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Parenting: Overcoming postpartum depression during quarantine

Posted at 5:00 AM, Apr 28, 2020
and last updated 2020-04-28 07:04:28-04

It is not easy being a new mom.

Whether it is your first child or fourth child there are challenges.

"Postpartum is not something to be ashamed of and it doesn't discriminate," Evie Robinson, RN and Pregnancy Navigator with Our Lady of Lourdes, said. "It happens to anyone. Just because you didn't have it with one pregnancy doesn't mean it won't happen with the next."

Quarantine can make postpartum depression even worse.

"Try and get all hands on deck for help as much as possible and anyway as possible," Robinson suggested. "Facetime with grandma, aunts, uncles, and friends. That way you won't feel so socially distanced out there. There are forums out there where moms can connect with other new moms. You feel like you're in a support group and you're not so isolated and alone. This is so different than anything any of us have encountered."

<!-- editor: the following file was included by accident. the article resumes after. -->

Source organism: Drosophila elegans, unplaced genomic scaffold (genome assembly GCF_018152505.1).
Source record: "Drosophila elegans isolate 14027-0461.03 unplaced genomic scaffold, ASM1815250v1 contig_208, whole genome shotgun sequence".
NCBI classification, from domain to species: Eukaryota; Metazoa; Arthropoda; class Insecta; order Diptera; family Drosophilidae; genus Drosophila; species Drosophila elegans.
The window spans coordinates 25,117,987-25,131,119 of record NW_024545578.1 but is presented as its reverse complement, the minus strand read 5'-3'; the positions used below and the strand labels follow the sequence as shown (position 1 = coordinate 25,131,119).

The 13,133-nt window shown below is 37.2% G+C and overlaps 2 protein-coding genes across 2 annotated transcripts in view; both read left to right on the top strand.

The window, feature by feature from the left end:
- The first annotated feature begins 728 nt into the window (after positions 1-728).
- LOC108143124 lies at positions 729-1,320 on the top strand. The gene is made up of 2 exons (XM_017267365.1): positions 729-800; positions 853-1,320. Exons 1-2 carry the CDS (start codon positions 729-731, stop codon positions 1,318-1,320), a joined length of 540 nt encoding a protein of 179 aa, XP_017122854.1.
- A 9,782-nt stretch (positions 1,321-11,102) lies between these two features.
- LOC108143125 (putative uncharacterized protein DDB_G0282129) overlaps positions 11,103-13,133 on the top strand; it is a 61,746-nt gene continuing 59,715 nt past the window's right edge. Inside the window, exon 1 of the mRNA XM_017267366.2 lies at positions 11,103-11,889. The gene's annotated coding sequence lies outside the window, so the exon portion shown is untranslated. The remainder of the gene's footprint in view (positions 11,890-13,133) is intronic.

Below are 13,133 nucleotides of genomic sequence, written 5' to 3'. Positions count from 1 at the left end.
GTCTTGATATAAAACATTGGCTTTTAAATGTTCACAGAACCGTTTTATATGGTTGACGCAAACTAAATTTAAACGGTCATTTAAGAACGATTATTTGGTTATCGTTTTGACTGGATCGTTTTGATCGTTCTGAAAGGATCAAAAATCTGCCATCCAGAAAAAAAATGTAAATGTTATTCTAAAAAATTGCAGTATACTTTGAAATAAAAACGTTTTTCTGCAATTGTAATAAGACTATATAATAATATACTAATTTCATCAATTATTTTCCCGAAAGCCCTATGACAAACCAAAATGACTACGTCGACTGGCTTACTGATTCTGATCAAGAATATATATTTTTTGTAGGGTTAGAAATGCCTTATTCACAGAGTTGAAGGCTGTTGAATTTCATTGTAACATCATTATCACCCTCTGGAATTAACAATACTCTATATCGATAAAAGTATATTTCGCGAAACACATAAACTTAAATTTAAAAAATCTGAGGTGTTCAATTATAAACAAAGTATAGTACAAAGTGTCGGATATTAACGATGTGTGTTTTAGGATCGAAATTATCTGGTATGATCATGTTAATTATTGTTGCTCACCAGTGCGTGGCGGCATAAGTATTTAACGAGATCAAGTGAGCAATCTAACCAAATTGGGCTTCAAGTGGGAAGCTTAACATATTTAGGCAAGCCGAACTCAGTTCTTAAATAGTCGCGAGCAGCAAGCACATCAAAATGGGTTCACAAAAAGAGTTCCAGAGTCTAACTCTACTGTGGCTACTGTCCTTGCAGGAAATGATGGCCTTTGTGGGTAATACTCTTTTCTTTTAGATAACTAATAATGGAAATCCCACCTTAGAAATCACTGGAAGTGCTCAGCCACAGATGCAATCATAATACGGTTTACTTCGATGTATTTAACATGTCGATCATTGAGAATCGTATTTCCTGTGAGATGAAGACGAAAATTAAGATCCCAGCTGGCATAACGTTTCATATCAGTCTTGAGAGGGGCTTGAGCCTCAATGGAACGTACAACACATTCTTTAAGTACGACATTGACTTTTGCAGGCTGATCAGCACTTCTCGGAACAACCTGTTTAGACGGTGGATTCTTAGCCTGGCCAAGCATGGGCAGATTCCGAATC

While these times are different, there is help available.

It is just about recognizing the signs and not being ashamed to reach out.

"It's okay to be aware of signs and symptoms of depression and reach out for help," Robinson started."If you feel that something is not right, you're not feeling like you did before, and the expectations are different--that can really overwhelm moms and make them feel sad. It's okay."

Some signs to look for if you are someone you know may be experiencing postpartum depression:

  • Excessive crying
  • Not wanting to get out of bed
  • Feelings that you aren't being a good mom
  • Feelings of hopelessness
  • Feeling of shame

Robinson suggested that new moms reach out to their OB or pediatrician. She said that newborns see their pediatrician frequently, meaning Mom will too.
Develop a relationship with your child's doctor and they will be able to pickup on signs that you may be experiencing postpartum.

Robinson also suggest, before baby arrives, to have a game plan. Make sure that family members are there to lend support--even if that is through FaceTime.

Family members and friends--make sure to check in on Mom. Ask her questions and play close attention to her demeanor while she is in quarantine with baby.

More information:

Postpartum Support International - includes online resources for for new moms, their partners, and healthcare professionals and a helpline at 1-800-944-4773.

National Suicide Prevention Lifeline 1-800-273-TALK (1-800-273-8255) or use their web chat on suicidepreventionlifeline.org/chat.

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